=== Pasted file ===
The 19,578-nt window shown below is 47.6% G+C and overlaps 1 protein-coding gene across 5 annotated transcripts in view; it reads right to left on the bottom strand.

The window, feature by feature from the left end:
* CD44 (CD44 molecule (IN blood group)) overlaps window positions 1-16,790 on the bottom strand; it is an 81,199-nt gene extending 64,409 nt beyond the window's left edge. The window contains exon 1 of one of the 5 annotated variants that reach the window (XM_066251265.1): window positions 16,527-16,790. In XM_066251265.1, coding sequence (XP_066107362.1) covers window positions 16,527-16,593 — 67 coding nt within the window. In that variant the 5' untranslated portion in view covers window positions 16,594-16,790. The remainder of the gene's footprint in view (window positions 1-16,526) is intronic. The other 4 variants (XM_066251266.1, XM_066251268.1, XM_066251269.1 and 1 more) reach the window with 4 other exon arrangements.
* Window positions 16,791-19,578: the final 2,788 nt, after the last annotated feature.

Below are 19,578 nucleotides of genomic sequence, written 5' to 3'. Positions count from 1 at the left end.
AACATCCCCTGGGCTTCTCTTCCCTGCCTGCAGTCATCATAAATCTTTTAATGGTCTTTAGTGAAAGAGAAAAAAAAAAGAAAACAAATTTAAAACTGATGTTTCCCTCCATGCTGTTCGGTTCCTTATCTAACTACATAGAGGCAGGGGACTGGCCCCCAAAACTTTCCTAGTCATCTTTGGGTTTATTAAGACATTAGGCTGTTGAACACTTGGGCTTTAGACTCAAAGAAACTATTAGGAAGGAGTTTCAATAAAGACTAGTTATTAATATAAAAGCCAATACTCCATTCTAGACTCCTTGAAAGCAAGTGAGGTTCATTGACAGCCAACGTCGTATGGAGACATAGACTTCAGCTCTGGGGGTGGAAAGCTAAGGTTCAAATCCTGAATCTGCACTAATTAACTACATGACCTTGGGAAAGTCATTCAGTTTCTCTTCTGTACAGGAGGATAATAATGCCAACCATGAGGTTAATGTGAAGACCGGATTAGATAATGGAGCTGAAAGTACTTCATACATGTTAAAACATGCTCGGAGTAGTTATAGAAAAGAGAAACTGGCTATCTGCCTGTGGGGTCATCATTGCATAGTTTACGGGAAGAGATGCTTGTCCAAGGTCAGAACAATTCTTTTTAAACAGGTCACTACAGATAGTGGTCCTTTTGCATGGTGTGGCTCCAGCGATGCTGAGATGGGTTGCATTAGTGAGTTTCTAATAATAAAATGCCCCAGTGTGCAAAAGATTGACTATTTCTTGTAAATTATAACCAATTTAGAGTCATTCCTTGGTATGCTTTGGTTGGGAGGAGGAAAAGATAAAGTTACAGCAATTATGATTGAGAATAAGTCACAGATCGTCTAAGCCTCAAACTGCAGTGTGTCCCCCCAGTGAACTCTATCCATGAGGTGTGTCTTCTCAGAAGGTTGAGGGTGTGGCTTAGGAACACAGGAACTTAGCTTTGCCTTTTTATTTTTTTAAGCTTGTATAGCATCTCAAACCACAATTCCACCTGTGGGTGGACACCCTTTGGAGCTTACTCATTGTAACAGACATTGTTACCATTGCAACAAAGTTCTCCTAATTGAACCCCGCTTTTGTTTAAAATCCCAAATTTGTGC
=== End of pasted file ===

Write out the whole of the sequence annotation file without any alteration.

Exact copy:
The 19,578-nt window shown below is 47.6% G+C and overlaps 1 protein-coding gene across 5 annotated transcripts in view; it reads right to left on the bottom strand.

The window, feature by feature from the left end:
* CD44 (CD44 molecule (IN blood group)) overlaps window positions 1-16,790 on the bottom strand; it is an 81,199-nt gene extending 64,409 nt beyond the window's left edge. The window contains exon 1 of one of the 5 annotated variants that reach the window (XM_066251265.1): window positions 16,527-16,790. In XM_066251265.1, coding sequence (XP_066107362.1) covers window positions 16,527-16,593 — 67 coding nt within the window. In that variant the 5' untranslated portion in view covers window positions 16,594-16,790. The remainder of the gene's footprint in view (window positions 1-16,526) is intronic. The other 4 variants (XM_066251266.1, XM_066251268.1, XM_066251269.1 and 1 more) reach the window with 4 other exon arrangements.
* Window positions 16,791-19,578: the final 2,788 nt, after the last annotated feature.

Below are 19,578 nucleotides of genomic sequence, written 5' to 3'. Positions count from 1 at the left end.
AACATCCCCTGGGCTTCTCTTCCCTGCCTGCAGTCATCATAAATCTTTTAATGGTCTTTAGTGAAAGAGAAAAAAAAAAGAAAACAAATTTAAAACTGATGTTTCCCTCCATGCTGTTCGGTTCCTTATCTAACTACATAGAGGCAGGGGACTGGCCCCCAAAACTTTCCTAGTCATCTTTGGGTTTATTAAGACATTAGGCTGTTGAACACTTGGGCTTTAGACTCAAAGAAACTATTAGGAAGGAGTTTCAATAAAGACTAGTTATTAATATAAAAGCCAATACTCCATTCTAGACTCCTTGAAAGCAAGTGAGGTTCATTGACAGCCAACGTCGTATGGAGACATAGACTTCAGCTCTGGGGGTGGAAAGCTAAGGTTCAAATCCTGAATCTGCACTAATTAACTACATGACCTTGGGAAAGTCATTCAGTTTCTCTTCTGTACAGGAGGATAATAATGCCAACCATGAGGTTAATGTGAAGACCGGATTAGATAATGGAGCTGAAAGTACTTCATACATGTTAAAACATGCTCGGAGTAGTTATAGAAAAGAGAAACTGGCTATCTGCCTGTGGGGTCATCATTGCATAGTTTACGGGAAGAGATGCTTGTCCAAGGTCAGAACAATTCTTTTTAAACAGGTCACTACAGATAGTGGTCCTTTTGCATGGTGTGGCTCCAGCGATGCTGAGATGGGTTGCATTAGTGAGTTTCTAATAATAAAATGCCCCAGTGTGCAAAAGATTGACTATTTCTTGTAAATTATAACCAATTTAGAGTCATTCCTTGGTATGCTTTGGTTGGGAGGAGGAAAAGATAAAGTTACAGCAATTATGATTGAGAATAAGTCACAGATCGTCTAAGCCTCAAACTGCAGTGTGTCCCCCCAGTGAACTCTATCCATGAGGTGTGTCTTCTCAGAAGGTTGAGGGTGTGGCTTAGGAACACAGGAACTTAGCTTTGCCTTTTTATTTTTTTAAGCTTGTATAGCATCTCAAACCACAATTCCACCTGTGGGTGGACACCCTTTGGAGCTTACTCATTGTAACAGACATTGTTACCATTGCAACAAAGTTCTCCTAATTGAACCCCGCTTTTGTTTAAAATCCCAAATTTGTGC